Applied Research Associates Teams with MSU on Autonomous Vehicle R&D
The Michigan State University Foundation, an independent nonprofit that supports the commercialization of university inventions, has a new tenant in its 300,000-square-foot corporate research park in East Lansing.
Applied Research Associates (ARA), a contract R&D firm based in Albuquerque, NM, has moved a team to Michigan in order to support MSU’s autonomous vehicle research and development efforts and scout young talent, says Jeff Smith, director of MSU’s corporate research park.
ARA specializes in scientific research, technology testing, and product development in the fields of engineering, health, and alternative fuels. Smith describes the operation as “a team of engineers for hire that solve big problems, everything from national security to clean energy,” and says the official move into the research park is the culmination of years of relationship-building.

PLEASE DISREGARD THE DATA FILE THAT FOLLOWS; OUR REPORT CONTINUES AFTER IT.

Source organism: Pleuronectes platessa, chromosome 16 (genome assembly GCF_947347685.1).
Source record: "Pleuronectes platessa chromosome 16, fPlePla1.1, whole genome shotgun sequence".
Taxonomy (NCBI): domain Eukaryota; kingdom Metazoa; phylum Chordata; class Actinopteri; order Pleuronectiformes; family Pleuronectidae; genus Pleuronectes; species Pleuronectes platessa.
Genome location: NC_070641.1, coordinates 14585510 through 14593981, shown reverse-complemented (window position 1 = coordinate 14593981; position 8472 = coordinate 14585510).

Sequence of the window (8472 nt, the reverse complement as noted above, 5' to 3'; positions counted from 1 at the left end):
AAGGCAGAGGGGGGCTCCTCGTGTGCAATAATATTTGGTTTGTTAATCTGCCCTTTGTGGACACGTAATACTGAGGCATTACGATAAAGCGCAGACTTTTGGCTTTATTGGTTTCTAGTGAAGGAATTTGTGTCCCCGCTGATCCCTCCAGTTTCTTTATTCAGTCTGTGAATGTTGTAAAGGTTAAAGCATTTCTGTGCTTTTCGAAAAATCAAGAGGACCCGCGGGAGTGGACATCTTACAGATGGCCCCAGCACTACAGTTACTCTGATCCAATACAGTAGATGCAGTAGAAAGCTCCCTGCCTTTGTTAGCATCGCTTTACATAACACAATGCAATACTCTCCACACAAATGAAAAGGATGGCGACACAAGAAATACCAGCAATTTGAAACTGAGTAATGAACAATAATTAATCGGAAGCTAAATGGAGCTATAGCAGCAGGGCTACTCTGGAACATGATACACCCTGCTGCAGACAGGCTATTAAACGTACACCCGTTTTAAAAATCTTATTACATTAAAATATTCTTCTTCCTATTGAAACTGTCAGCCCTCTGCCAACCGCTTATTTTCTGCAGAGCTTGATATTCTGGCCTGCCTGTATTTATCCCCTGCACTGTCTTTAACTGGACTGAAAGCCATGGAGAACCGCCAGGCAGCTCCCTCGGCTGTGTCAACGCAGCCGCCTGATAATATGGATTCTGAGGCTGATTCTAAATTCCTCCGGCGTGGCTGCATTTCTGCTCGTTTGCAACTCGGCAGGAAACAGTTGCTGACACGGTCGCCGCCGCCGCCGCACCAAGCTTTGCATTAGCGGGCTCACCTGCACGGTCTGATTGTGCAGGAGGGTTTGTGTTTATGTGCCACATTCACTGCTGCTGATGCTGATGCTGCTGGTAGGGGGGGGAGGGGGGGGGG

Smith says ARA will work with students from MSU’s College of Engineering to advance mobility technologies such as object recognition, data fusion, control systems, and artificial intelligence. MSU is a member of the American Center for Mobility’s academic consortium, an initiative with 15 universities and community colleges across the state to train the next generation of autonomous tech talent.
“On campus, we’ll be looking at autonomous vehicles, drones—unmanned everything is a lot of what ARA focuses on,” Smith says. “Our work at the research park also ties into talent acquisition. By the time [engineering students] are juniors and seniors, they may already have a relationship with another company, which makes it hard to court them. If we’re close to campus, we can build that relationship with students sooner.”
Smith predicts this model of public-private innovation partnerships will “really take off” in the next few years as industry searches for the next big ideas to develop and the young talent to develop them, and university research projects seek outside funding as federal support continues to decrease.
“We’re not necessarily focused on creating one or two jobs,” Smith explains. “We want to connect industry to startup and university activity. Those activities coming together under one umbrella will hopefully accelerate real economic growth.”